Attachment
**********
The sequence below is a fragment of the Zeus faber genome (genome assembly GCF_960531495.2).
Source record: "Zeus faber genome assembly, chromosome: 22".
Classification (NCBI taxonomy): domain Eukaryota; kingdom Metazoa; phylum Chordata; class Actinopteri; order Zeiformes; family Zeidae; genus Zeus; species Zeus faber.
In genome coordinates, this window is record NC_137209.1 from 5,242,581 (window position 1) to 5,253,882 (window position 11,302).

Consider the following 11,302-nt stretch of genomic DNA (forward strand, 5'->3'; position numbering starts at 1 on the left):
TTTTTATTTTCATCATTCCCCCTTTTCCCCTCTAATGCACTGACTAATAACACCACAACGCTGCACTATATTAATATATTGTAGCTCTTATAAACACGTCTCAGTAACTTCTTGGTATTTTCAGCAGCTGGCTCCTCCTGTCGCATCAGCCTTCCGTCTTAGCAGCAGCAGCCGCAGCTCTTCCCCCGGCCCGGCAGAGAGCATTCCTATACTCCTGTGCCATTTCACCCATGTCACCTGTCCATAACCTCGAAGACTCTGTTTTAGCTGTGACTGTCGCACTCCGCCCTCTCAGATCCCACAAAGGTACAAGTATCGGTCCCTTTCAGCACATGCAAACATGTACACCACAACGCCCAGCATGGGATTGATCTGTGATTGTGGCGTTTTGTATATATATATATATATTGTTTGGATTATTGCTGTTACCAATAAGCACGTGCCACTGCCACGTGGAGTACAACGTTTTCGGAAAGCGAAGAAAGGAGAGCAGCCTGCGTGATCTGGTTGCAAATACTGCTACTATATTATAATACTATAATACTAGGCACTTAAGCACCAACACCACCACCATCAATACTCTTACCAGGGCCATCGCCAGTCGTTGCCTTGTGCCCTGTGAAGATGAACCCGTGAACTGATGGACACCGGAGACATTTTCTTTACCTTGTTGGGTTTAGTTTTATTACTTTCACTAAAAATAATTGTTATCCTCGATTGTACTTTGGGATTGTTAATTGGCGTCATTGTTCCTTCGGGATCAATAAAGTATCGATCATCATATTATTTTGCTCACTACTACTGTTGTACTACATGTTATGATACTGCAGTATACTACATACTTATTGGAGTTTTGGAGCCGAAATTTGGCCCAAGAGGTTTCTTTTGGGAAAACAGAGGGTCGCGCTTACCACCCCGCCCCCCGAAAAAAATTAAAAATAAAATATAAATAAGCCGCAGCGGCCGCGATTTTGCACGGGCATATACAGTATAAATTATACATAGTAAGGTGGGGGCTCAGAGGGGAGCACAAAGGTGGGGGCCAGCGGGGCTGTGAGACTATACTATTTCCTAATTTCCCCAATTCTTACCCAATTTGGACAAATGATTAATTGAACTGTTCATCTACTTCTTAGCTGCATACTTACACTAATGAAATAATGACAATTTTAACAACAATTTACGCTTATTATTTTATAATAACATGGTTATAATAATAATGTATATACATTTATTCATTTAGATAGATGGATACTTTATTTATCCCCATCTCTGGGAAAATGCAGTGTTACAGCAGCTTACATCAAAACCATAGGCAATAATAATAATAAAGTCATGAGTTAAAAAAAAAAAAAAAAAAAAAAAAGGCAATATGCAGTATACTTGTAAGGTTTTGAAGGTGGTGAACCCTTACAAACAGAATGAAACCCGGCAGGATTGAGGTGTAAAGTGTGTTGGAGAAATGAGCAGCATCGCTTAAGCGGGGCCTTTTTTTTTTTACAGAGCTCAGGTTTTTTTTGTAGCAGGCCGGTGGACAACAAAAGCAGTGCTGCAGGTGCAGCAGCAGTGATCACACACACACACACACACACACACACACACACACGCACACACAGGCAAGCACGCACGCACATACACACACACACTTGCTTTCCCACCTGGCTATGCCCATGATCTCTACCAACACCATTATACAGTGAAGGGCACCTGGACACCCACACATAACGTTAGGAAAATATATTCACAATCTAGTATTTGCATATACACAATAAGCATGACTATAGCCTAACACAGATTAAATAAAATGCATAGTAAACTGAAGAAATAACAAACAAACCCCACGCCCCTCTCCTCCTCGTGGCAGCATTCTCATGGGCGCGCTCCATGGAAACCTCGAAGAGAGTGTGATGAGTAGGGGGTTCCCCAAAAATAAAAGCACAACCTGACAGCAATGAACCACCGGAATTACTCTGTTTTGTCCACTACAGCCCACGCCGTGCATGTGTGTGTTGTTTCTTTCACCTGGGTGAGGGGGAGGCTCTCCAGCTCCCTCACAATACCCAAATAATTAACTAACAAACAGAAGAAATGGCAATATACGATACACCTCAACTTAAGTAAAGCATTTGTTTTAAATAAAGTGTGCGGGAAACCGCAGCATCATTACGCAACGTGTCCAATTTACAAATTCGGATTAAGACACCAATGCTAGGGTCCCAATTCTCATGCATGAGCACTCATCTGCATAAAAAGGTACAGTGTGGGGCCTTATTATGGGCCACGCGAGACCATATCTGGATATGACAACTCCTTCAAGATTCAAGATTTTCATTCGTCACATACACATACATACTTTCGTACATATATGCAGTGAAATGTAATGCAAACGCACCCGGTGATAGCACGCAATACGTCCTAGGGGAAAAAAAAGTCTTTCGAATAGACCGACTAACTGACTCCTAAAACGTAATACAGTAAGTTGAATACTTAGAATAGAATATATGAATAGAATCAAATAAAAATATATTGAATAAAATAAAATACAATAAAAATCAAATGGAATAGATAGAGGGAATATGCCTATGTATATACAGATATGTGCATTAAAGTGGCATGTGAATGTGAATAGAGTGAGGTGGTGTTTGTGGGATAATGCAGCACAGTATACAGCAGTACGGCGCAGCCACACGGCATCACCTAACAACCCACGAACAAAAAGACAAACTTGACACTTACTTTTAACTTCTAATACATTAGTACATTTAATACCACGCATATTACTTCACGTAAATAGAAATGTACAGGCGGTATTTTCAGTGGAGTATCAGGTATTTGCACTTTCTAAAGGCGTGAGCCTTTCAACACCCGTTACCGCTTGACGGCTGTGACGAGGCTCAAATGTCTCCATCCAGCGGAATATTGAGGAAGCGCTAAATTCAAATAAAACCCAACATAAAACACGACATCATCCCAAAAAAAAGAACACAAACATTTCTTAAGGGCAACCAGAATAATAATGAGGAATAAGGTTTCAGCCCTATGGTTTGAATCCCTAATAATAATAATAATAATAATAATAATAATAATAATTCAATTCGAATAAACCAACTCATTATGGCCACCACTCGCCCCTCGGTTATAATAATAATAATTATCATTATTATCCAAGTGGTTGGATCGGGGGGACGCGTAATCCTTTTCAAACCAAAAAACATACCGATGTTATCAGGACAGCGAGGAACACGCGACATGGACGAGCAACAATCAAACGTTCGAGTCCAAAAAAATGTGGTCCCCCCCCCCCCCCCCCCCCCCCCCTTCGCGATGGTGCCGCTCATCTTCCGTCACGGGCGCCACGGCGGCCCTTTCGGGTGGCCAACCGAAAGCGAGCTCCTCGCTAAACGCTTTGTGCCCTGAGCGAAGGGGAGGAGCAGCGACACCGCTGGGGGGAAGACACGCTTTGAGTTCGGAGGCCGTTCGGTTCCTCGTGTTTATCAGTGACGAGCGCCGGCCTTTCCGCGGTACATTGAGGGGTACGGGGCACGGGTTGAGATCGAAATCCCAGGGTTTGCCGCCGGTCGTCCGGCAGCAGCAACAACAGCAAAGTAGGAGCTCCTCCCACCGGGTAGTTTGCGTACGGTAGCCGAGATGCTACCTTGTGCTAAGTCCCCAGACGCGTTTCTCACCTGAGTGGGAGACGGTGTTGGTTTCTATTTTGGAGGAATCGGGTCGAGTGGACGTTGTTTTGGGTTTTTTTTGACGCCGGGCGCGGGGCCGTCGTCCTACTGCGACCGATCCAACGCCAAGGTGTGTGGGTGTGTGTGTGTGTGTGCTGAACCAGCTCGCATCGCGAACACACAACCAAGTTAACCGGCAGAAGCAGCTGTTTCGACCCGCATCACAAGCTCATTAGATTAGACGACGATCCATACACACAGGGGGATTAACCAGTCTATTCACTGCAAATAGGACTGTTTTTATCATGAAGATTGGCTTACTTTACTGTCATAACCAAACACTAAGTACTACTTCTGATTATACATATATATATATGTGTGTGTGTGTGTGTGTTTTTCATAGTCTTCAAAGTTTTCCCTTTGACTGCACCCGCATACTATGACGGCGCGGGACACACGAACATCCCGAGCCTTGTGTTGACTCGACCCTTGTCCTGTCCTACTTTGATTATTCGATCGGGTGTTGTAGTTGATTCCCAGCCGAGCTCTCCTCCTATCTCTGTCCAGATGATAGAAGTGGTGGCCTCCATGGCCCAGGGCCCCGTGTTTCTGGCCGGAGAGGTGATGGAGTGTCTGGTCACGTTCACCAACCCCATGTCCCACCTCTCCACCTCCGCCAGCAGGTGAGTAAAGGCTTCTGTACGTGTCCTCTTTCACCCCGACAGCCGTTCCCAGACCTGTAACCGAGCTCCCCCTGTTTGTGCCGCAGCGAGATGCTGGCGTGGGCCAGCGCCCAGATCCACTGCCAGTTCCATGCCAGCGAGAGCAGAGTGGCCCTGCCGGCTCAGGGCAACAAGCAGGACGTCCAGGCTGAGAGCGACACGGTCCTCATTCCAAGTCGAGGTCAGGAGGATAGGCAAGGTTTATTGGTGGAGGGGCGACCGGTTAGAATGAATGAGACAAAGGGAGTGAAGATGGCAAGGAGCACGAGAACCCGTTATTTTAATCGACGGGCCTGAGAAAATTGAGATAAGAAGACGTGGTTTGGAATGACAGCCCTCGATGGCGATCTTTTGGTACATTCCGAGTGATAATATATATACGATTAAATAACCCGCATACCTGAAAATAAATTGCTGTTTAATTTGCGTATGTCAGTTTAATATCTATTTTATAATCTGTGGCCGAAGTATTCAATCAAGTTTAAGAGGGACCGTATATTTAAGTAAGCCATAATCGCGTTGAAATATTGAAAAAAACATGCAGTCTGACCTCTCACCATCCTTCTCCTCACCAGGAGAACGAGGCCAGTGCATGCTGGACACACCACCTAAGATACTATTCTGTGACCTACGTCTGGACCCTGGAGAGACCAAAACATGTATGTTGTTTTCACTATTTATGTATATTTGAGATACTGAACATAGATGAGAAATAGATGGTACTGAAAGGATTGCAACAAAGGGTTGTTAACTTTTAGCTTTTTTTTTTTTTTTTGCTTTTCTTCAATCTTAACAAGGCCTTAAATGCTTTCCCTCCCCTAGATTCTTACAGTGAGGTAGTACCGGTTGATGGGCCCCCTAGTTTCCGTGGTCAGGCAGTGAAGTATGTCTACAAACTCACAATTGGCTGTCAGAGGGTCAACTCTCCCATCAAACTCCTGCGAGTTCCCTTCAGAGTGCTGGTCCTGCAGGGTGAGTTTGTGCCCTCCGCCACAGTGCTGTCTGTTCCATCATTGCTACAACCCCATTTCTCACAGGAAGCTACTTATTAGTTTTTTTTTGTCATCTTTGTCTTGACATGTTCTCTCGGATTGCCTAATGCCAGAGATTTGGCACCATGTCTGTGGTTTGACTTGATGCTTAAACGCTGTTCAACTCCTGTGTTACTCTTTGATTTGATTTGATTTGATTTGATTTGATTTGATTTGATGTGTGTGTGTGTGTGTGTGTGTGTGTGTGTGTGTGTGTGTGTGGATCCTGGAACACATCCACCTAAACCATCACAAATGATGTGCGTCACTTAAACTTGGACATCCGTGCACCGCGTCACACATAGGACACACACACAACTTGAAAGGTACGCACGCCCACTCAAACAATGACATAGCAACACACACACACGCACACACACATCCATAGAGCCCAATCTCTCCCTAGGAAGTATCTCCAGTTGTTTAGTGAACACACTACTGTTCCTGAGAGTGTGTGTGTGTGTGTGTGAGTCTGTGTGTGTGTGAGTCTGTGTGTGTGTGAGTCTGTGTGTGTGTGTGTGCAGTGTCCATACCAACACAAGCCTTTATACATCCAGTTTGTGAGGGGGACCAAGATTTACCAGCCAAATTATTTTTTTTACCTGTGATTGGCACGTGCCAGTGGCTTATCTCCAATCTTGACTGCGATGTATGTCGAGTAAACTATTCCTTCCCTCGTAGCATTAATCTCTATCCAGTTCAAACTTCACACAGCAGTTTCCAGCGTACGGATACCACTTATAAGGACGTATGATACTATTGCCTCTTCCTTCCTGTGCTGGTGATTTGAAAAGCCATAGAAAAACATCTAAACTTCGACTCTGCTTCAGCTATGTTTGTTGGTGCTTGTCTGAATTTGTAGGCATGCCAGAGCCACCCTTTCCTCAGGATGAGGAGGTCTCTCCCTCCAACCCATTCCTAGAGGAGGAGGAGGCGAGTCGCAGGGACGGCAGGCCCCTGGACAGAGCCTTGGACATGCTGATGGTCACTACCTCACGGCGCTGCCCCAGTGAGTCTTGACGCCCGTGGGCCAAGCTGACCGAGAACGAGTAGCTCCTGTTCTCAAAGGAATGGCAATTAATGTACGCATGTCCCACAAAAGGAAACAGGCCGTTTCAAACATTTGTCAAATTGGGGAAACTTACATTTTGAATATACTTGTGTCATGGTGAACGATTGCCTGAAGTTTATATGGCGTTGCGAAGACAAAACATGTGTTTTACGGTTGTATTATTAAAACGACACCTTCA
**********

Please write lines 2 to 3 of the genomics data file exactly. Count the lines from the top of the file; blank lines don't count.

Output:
Source record: "Zeus faber genome assembly, chromosome: 22".
Classification (NCBI taxonomy): domain Eukaryota; kingdom Metazoa; phylum Chordata; class Actinopteri; order Zeiformes; family Zeidae; genus Zeus; species Zeus faber.